What makes a great scientist? Part 4: collaboration

Science is challenging, which means generally more can be achieved when working in teams. Different people have different skills, ideas, and approaches, so often, a team can solve problems which an individual working alone couldn’t. In fact, today, most publications, studies, and grant proposals involve multiple individuals and partnerships, in some cases reaching the thousands. … Continue reading What makes a great scientist? Part 4: collaboration

Losing the big ones: human impacts on mammalian body size distribution

Humans have modified the Earth in many ways. We have deforested many areas, some long ago (like Europe) and some more recently (like the Amazon). We hunt many species, some to extinction. We pollute and even change the climate (there is no denying that!). We also do some “good things” to remedy these impacts and … Continue reading Losing the big ones: human impacts on mammalian body size distribution

What makes a great scientist? Part 3: “slacking”

Last week a number of people shared an article about how Darwin was a slacker and we should be too in diverse social media. This is close to an idea I have already written about in a previous entry ("Procrastinating for inspiration") also based on another article I had read at the time. I feel it … Continue reading What makes a great scientist? Part 3: “slacking”

What makes a great scientist? Part 2: Perseverance

If you want an easy, straight forward career, scientific research and academia are likely not for you. I am sure all careers require dealing with rejections and numerous hurdles, but few will keep you waiting for a first permanent job until you are close to 40 (or older) and require a constant competition in which … Continue reading What makes a great scientist? Part 2: Perseverance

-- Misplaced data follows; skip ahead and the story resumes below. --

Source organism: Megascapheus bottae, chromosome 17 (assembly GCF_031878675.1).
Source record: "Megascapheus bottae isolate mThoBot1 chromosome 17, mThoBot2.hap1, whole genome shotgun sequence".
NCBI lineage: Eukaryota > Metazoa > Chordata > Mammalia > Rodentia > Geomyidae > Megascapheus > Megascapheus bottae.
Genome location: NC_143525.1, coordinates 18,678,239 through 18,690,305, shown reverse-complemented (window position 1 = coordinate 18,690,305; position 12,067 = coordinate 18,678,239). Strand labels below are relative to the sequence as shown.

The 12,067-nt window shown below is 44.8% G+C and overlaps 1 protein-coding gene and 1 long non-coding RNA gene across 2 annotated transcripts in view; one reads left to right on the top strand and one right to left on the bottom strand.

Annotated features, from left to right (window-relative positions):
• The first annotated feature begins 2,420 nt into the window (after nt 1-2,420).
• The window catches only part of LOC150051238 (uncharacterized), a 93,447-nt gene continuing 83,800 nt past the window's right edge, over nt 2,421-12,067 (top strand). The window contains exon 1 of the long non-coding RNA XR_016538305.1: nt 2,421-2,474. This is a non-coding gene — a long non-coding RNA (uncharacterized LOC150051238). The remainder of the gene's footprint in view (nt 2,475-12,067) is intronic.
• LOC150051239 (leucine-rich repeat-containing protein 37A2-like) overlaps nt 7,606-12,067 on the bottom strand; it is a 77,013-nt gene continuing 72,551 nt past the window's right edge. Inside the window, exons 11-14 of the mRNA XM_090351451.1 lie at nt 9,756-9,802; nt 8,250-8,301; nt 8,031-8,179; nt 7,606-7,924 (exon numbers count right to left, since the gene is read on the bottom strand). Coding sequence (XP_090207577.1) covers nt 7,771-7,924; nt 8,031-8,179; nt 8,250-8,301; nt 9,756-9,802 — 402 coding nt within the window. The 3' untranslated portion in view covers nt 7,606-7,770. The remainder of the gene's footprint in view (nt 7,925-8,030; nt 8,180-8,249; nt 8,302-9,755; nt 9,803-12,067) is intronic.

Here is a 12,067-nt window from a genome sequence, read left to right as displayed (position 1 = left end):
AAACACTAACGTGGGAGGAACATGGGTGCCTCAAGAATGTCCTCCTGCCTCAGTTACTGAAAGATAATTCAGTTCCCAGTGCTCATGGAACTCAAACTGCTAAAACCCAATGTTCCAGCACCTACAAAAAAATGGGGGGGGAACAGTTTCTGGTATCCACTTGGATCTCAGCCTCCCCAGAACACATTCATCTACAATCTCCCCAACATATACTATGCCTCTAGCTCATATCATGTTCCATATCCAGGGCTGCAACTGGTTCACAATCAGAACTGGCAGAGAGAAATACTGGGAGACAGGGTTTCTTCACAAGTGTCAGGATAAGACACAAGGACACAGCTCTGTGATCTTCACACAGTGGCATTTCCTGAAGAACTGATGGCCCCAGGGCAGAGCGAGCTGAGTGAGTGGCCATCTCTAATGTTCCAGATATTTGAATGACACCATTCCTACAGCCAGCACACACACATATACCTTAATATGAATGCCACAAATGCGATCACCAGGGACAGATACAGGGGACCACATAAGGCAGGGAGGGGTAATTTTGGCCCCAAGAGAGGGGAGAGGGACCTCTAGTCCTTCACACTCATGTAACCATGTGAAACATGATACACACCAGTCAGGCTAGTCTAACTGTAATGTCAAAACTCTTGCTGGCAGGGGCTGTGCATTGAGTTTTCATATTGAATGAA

What makes a great scientist? Part 1: peer review

In a somewhat pretentious move, I have decided to start a brief series within my blog (hopefully will also be an excuse to write more often) discussing components of what it means to be a (great) scientist, or more pragmatically what things you may want to pay attention to when trying to secure a job … Continue reading What makes a great scientist? Part 1: peer review

Who is Who? Matching taxonomic names

If you have ever used more than one database describing information for a list of species, you probably have struggled with the "joys" of finding the right name matches. I work mostly with mammalian databases (I have compiled a list of many of these useful resources here) and despite being generally well-know species I always run … Continue reading Who is Who? Matching taxonomic names

Phylogenetic trophic niche conservatism: or the importance of high quality data

2016 has been an annus horribilis in many ways, but it has also been my most productive (publication wise) year. Compared to the top, most prolific ecologists out there, my five papers* this year are perhaps pitiful, but for me this year has brought more papers and also special ones. One paper each by my … Continue reading Phylogenetic trophic niche conservatism: or the importance of high quality data